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From farms to Northern California hospitals: Healthier food for healthier patients

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By April Dembosky

Nothing spells patient satisfaction like free-range roast chicken after triple bypass surgery.

Throw some organic potatoes mashed with hormone-free milk and locally grown arugula salad onto the tray and hospital food may soon escape the culinary sneers it usually shares with TV dinners and airline meals.

Such bedside menus may not be far off for Northern California hospitals that are harnessing their buying power to demand changes in how food is grown and distributed. They're part of a growing alliance of doctors and food advocates who say organic, fresh food is healthier, and local, sustainable food practices reduce pollution and contamination, which will ultimately lead to fewer health problems.

"What people eat is one of the most important determinants of their health," said Dr. Preston Maring, an obstetrician at Kaiser Permanente who started the movement to put farmers markets outside the hospitals.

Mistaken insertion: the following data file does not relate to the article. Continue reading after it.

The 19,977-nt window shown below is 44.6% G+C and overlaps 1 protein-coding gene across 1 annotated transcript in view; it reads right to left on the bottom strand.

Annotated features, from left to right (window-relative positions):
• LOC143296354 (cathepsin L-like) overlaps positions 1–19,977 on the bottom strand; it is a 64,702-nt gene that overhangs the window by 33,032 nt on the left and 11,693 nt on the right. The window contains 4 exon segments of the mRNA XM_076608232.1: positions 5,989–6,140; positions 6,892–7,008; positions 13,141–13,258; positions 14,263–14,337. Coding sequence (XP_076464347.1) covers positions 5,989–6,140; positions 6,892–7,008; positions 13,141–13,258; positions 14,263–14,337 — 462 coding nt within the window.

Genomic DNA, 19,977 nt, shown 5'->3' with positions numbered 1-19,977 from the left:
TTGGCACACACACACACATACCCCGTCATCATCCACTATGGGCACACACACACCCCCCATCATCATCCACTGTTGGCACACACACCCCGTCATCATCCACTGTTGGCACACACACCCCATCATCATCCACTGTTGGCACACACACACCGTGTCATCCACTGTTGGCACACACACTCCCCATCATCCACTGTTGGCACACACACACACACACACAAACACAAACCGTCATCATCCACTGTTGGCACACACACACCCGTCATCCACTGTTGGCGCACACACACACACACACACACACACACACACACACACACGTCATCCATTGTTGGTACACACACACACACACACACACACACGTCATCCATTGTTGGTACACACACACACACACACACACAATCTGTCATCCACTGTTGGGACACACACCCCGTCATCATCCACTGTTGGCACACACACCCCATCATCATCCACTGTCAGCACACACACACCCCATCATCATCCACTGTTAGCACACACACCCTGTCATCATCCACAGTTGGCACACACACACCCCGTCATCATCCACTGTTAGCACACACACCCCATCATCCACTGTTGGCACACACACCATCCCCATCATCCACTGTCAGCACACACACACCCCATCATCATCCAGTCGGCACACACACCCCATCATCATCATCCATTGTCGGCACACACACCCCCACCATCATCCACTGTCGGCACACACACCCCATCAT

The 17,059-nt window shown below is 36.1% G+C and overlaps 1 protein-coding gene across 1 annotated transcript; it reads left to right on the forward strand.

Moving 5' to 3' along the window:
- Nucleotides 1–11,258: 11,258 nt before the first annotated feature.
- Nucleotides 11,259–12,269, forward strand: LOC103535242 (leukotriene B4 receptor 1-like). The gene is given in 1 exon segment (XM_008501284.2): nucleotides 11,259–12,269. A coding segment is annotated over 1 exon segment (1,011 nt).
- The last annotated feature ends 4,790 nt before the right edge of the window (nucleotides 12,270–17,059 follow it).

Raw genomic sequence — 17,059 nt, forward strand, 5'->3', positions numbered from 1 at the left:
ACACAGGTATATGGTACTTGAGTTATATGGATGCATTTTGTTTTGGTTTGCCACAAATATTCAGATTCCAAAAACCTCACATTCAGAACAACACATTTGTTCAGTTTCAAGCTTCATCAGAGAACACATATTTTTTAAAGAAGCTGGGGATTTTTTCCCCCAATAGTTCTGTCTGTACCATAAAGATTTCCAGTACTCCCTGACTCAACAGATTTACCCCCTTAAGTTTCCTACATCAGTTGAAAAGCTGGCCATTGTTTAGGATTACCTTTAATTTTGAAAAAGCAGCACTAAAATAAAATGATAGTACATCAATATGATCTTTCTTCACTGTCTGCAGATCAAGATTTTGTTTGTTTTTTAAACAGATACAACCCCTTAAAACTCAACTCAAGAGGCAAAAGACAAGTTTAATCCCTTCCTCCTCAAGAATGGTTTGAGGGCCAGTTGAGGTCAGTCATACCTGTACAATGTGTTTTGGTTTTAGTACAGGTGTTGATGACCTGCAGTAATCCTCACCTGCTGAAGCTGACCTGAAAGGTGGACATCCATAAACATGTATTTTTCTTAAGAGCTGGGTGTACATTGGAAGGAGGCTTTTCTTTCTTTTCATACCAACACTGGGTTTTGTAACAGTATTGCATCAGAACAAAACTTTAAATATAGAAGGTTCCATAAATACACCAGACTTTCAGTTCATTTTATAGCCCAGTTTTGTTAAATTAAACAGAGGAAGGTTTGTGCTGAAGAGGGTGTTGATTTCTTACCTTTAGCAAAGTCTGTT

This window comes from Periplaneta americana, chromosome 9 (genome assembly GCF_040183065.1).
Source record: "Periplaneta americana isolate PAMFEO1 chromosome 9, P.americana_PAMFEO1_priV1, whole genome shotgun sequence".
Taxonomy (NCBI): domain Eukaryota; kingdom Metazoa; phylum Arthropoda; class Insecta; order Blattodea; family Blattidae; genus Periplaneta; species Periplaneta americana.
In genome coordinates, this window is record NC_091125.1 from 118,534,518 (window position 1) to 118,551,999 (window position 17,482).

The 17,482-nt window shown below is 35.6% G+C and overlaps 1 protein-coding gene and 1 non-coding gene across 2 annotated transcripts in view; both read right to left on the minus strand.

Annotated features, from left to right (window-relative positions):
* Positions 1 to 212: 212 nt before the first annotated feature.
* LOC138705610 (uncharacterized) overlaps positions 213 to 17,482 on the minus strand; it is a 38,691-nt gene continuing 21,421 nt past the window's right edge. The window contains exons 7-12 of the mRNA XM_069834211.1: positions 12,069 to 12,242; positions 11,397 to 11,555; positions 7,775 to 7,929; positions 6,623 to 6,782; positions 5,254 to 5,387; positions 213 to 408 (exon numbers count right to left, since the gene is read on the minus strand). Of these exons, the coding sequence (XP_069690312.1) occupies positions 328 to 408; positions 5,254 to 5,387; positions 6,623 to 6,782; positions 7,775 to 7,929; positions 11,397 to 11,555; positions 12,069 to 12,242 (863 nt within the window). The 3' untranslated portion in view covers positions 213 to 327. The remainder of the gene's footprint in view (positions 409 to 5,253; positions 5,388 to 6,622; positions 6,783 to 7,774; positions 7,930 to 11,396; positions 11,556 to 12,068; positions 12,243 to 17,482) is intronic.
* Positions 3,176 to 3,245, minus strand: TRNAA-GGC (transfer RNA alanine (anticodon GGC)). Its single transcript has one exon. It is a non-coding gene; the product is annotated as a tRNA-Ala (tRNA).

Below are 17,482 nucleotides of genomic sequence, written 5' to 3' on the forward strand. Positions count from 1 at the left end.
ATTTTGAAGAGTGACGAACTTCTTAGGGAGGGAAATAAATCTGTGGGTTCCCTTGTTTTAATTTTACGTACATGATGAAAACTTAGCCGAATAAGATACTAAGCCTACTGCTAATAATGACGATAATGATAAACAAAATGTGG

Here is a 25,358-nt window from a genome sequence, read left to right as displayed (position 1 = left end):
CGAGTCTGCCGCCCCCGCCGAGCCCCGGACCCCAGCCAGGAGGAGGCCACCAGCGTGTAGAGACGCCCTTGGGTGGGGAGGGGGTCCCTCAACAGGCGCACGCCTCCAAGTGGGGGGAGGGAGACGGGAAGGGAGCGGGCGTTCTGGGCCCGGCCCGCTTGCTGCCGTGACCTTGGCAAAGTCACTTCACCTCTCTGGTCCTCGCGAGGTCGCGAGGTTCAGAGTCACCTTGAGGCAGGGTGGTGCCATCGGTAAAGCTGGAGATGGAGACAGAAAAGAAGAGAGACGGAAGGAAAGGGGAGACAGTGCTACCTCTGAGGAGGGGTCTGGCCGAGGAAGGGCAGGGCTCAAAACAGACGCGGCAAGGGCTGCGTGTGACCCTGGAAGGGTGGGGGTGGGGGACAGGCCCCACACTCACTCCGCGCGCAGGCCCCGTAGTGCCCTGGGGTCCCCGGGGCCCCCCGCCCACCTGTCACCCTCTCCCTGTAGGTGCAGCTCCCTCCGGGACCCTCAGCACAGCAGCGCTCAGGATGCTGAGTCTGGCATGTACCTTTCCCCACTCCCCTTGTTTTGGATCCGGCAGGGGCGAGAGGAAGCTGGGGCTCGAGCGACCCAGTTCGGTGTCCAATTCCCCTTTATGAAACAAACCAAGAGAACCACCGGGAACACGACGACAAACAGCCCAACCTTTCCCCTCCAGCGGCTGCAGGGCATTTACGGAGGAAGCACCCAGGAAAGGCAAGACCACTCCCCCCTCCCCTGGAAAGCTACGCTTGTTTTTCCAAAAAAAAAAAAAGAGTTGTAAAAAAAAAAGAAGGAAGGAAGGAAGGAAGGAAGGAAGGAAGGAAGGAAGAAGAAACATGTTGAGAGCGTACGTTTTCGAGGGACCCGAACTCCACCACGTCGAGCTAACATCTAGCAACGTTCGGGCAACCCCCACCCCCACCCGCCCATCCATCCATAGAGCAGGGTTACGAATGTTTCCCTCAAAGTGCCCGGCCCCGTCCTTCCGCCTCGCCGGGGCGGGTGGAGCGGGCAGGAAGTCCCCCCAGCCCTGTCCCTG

Throughout the region, chefs are planting gardens outside the ERs, hospital administrators are hanging out with farmers, and nutritionists are lobbying to overhaul cafeteria contracts to favor organic food.

"The food system promotes high pesticides and overuse of antibiotics, which all health care organizations are saying we have to stop because it's promoting antibiotic resistance," said Jamie Harvie, the food coordinator for Health Care Without Harm, a national advocacy organization.

Kaiser now has 30 farmers markets at its hospitals, including San Jose, Santa Clara, Redwood City and Fremont. Medical centers that don't have such markets instead have programs where boxes of fresh produce are delivered weekly to employees' desks.

Patients' meals

The HMO is now tackling inpatient food. Last year, it bought 74 tons of produce from local small and mid-size farmers to cut down on the environmental impact of shipping products from halfway across the world. It's looking for new beef and poultry suppliers, based on principles of a pilot program in San Francisco. The Balanced Menus campaign asks hospitals to reduce their overall meat purchases by 20 percent, then use the cost savings to buy only free-range, hormone-free meat from local ranches.

Most hospitals interested in the movement are going slowly, starting first in the staff cafeteria before tinkering with inpatient meals.

At Dominican Hospital in Santa Cruz, a row of trays rolls down a lunch assembly line. Four people alternately add fruit cups then penne to each tray, sprinkle Parmesan cheese, pour coffee, then slip the tray into a metal cart that swoops out to make its deliveries. Parent company Catholic Healthcare West is at the first stages of shifting its inpatient food system, looking for alternatives to genetically modified sugar and meat products made from animal clones.